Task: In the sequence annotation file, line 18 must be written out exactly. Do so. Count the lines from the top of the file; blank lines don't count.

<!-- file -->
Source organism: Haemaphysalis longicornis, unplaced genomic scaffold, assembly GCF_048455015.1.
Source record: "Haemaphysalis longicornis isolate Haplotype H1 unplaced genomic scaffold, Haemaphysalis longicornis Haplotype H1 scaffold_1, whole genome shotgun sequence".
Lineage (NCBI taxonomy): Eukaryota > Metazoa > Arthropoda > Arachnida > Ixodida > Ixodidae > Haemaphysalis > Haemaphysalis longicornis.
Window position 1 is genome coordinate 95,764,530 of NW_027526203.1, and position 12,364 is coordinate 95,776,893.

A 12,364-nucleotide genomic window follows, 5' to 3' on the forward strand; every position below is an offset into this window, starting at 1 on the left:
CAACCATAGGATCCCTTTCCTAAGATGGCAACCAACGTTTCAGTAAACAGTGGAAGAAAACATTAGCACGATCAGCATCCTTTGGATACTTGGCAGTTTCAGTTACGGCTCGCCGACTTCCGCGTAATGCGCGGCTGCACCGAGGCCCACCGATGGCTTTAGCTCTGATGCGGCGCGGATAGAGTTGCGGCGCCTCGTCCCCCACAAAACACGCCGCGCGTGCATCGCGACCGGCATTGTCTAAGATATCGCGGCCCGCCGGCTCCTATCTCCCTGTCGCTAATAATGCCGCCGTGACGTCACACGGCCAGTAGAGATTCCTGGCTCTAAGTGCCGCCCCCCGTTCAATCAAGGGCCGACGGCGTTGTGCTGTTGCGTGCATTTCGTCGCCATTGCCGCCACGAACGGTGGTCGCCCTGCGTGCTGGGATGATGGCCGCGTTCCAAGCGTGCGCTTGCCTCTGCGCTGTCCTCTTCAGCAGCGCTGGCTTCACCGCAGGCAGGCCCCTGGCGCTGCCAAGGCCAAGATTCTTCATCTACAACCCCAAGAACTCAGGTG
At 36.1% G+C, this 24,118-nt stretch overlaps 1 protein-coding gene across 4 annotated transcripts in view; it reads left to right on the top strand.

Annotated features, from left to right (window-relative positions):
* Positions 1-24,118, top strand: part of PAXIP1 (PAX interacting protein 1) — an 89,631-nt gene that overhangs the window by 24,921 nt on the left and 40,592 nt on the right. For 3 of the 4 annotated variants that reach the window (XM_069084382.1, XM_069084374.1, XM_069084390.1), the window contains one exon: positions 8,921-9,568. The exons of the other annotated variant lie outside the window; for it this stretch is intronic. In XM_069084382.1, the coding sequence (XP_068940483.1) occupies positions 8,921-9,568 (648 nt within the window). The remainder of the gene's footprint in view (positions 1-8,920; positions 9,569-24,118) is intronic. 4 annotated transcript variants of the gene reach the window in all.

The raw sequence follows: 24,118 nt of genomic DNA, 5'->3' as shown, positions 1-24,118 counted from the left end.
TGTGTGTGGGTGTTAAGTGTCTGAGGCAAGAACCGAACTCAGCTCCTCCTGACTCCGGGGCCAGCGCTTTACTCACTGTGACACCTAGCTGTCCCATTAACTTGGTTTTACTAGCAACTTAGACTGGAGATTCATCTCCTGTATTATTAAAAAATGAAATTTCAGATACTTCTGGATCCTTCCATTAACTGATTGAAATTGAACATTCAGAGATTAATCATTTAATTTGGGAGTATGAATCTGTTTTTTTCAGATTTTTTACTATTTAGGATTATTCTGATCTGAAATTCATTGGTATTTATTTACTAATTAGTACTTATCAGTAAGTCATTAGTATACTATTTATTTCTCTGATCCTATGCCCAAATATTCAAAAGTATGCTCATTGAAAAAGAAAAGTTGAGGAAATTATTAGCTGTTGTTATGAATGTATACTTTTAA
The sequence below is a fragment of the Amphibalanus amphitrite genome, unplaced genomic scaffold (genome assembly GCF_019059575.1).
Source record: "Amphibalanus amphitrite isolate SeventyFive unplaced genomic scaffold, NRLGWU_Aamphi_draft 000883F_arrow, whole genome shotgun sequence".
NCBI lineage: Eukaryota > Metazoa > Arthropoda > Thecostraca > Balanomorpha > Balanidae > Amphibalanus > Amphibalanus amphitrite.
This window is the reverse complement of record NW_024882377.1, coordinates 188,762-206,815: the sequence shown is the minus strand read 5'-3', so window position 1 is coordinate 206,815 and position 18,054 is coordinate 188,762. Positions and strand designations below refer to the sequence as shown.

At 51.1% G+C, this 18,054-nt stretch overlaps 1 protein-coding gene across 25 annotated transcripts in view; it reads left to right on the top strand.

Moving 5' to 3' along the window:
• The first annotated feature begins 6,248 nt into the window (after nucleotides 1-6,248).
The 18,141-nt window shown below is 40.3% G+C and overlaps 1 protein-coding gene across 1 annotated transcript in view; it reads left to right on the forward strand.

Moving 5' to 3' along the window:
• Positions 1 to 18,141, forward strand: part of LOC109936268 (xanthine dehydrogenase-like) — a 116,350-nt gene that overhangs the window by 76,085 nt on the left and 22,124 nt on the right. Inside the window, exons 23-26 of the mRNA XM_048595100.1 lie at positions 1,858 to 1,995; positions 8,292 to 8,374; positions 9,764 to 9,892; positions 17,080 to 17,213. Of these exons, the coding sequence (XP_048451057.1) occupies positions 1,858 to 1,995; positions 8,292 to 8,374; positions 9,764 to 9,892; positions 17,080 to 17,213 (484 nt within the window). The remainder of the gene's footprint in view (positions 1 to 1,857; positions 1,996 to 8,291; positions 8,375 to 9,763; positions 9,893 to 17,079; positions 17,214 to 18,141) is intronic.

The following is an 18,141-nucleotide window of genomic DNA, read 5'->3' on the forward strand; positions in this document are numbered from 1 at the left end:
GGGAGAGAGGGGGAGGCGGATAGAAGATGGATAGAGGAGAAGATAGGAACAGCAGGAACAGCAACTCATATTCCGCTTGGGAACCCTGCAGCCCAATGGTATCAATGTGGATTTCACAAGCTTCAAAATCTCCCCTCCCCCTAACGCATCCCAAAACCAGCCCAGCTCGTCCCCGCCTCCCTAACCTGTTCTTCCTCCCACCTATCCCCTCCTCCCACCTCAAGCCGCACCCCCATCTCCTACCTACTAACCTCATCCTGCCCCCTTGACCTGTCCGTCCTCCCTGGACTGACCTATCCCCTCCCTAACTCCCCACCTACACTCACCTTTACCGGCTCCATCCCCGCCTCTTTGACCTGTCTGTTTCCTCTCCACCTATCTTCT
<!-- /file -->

• The first annotated feature begins 6,248 nt into the window (after nucleotides 1-6,248).